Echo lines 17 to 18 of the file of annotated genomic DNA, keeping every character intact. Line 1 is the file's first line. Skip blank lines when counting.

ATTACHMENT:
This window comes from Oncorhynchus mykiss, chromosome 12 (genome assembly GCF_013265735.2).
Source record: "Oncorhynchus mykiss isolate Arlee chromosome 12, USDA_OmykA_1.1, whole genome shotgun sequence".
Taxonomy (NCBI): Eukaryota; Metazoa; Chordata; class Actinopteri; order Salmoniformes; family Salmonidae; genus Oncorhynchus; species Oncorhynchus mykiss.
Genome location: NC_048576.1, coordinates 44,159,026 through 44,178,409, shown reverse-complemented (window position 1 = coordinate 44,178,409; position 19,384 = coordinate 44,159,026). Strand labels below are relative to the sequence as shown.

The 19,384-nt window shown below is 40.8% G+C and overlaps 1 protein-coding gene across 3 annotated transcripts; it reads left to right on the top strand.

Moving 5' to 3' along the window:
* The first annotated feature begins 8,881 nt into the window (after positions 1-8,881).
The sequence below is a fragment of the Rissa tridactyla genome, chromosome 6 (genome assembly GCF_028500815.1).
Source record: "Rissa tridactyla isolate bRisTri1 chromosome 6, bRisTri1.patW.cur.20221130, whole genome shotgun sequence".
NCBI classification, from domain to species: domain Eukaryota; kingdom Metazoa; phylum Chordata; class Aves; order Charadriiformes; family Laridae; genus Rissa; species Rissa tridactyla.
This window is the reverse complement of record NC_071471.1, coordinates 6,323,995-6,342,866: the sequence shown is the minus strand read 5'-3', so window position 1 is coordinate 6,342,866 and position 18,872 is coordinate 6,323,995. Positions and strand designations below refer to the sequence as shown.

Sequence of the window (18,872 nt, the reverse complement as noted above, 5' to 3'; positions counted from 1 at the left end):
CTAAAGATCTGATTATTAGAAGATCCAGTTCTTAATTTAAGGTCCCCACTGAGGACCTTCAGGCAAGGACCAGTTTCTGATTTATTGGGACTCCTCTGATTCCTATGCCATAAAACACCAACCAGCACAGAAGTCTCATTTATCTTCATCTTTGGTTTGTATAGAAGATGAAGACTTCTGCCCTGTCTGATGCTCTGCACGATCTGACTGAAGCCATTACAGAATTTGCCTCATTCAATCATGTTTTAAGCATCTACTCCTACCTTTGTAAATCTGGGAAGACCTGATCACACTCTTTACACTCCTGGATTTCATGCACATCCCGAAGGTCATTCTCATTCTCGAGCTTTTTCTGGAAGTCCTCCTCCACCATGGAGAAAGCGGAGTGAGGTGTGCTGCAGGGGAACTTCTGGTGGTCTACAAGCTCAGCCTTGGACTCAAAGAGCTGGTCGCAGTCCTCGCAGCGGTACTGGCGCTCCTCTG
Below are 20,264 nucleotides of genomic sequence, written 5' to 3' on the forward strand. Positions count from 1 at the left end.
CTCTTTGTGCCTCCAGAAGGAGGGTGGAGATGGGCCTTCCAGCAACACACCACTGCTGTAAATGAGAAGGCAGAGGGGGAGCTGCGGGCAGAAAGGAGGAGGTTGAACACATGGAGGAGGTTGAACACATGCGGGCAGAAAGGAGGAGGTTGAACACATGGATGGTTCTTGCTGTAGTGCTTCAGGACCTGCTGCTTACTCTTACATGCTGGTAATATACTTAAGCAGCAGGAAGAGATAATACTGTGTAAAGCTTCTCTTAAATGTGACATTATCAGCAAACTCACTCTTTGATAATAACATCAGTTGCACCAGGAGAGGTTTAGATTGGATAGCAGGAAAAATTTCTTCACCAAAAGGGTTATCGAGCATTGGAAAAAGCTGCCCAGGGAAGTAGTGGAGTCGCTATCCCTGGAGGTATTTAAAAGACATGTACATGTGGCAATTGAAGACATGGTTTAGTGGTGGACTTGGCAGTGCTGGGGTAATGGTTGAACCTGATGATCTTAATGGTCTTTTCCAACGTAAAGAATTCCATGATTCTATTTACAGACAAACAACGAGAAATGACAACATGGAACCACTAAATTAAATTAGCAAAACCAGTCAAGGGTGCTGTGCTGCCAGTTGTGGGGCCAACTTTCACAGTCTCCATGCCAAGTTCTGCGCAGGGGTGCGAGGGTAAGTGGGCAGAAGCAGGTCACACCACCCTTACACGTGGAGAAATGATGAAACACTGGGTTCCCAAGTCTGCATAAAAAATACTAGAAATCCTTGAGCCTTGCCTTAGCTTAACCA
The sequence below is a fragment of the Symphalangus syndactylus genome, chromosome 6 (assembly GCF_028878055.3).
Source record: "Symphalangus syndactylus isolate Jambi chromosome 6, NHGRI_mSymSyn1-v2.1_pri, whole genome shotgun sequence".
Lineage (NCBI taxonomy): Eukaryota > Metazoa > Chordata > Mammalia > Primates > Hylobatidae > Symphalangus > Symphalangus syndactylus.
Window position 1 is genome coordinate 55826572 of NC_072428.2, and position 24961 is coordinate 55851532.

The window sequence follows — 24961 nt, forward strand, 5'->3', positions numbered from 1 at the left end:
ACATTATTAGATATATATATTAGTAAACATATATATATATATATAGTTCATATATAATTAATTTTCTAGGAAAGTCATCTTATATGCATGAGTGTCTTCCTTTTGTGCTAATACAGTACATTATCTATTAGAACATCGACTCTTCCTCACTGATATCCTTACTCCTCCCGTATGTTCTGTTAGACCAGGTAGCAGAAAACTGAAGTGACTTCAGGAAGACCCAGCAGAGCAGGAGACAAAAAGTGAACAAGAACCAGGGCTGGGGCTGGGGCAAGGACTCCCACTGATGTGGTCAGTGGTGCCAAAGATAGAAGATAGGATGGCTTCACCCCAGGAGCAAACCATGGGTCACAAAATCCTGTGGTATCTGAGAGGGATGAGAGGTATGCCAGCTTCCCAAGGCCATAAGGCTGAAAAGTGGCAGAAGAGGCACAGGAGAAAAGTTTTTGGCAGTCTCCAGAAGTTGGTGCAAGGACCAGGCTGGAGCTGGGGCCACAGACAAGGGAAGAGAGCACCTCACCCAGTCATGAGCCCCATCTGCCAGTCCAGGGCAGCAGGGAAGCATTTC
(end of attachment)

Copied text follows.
Source record: "Symphalangus syndactylus isolate Jambi chromosome 6, NHGRI_mSymSyn1-v2.1_pri, whole genome shotgun sequence".
Lineage (NCBI taxonomy): Eukaryota > Metazoa > Chordata > Mammalia > Primates > Hylobatidae > Symphalangus > Symphalangus syndactylus.